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Breast problems in men

Learn more about breast problems in men: introduction

There are many reasons breasts can be painful. Breast pain by itself is unlikely to be a symptom of cancer.

Most causes of male breast pain are not serious. A few of the more common causes of male breast pain include:

  • Breast injury
    An injury to the breast can happen from sports, automobile accidents, or work-related activities. When these injuries cause the death of fatty tissue in the breast (called breast fat necrosis), the breast can develop dimpling or a firm lump. This can be frightening as the symptoms of breast fat necrosis often seem similar  to those of breast cancer.
  • Runner's nipple
    Sometimes men develop irritated or bloody nipples from jogging. Friction over the nipples can result in pain and bleeding.
  • Mastitis
    An infection of breast tissue called mastitis can occur in men as well as women.
  • Breast cyst
    A breast cyst is a fluid-filled sac in the breast. It happens to  both men and women. 
  • Fibroadenoma
    While uncommon in men, a fibroadenoma is a benign breast tumor composed of glandular and fibrous breast tissue.
  • Gynecomastia
    Gynecomastia is swelling of the breast tissue in boys or men, caused by an imbalance of the hormones estrogen and testosterone. Gynecomastia can happen  both breasts, sometimes unevenly. Newborns, boys going through puberty and older men may develop gynecomastia as a result of normal changes in hormone levels, though other causes also exist. Generally, gynecomastia isn't a serious problem, but it can be tough to cope with the condition. Men and boys with gynecomastia sometimes have pain in their breasts and may feel embarrassed. Gynecomastia may go away on its own. If it persists, medication or surgery may help.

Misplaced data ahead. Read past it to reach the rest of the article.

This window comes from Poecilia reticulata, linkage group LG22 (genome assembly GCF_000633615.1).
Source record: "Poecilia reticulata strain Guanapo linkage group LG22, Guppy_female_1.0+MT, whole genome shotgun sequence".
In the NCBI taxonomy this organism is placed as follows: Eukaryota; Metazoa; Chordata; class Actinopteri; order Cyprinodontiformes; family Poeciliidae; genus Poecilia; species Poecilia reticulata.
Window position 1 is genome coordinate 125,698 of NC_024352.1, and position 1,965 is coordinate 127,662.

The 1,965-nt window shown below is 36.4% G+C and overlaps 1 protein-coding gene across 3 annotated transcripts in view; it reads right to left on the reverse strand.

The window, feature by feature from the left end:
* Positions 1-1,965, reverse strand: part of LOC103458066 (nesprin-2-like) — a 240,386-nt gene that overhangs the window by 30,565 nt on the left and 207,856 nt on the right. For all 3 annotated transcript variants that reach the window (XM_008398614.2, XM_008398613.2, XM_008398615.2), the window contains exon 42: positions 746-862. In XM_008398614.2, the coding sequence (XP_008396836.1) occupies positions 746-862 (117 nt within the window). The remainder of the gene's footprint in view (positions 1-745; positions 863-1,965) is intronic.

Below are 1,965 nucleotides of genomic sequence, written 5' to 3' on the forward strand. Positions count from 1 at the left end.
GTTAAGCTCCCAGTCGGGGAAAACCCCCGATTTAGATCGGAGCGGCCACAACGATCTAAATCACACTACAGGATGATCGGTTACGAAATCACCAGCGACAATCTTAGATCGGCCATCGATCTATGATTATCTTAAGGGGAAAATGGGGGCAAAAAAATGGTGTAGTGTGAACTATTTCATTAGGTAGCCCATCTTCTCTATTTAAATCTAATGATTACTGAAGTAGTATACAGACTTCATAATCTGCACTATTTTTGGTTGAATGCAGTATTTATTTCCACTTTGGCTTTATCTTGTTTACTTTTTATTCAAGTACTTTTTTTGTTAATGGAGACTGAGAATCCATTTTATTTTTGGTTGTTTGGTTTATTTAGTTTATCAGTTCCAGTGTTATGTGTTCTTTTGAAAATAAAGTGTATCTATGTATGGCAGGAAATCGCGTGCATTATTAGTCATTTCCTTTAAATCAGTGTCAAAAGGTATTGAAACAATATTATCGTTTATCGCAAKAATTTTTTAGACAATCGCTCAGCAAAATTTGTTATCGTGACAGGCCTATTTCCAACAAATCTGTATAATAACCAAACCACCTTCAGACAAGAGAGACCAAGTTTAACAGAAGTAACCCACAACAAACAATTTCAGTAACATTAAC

How to ease the pain yourself

You can take paracetamol or ibuprofen, or rub painkilling gel on your breasts.

There's little evidence that vitamin E tablets or evening primrose oil help with breast pain.

Sometimes breast pain is caused by:

  • injuries or sprains to the neck, shoulder or back – these can also be felt as breast pain
  • medicines such as some antidepressants – check the side effects in the packet's information leaflet
  • conditions like a breast abscess – these can cause breast pain along with other symptoms

See a GP about breast pain if:

  • it's not improving or painkillers are not helping
  • you have a very high temperature or feel hot and shivery 
  • any part of your breast is red, hot or swollen
  • there's a history of breast cancer in your family (male or female)

Get advice from 111 now if:

  • there's a hard lump in your breast that does not move around
  • you get nipple discharge, which may be streaked with blood
  • 1 or both breasts change shape
  • the skin on your breast is dimpled (like orange peel)
  • you have a rash on or around the nipple, or the nipple has sunk into the breast

These can be signs of something more serious.

111 will tell you what to do. They can arrange a phone call from a nurse or doctor if you need one.

Other ways to get help

Go to 111.nhs.uk or call 111.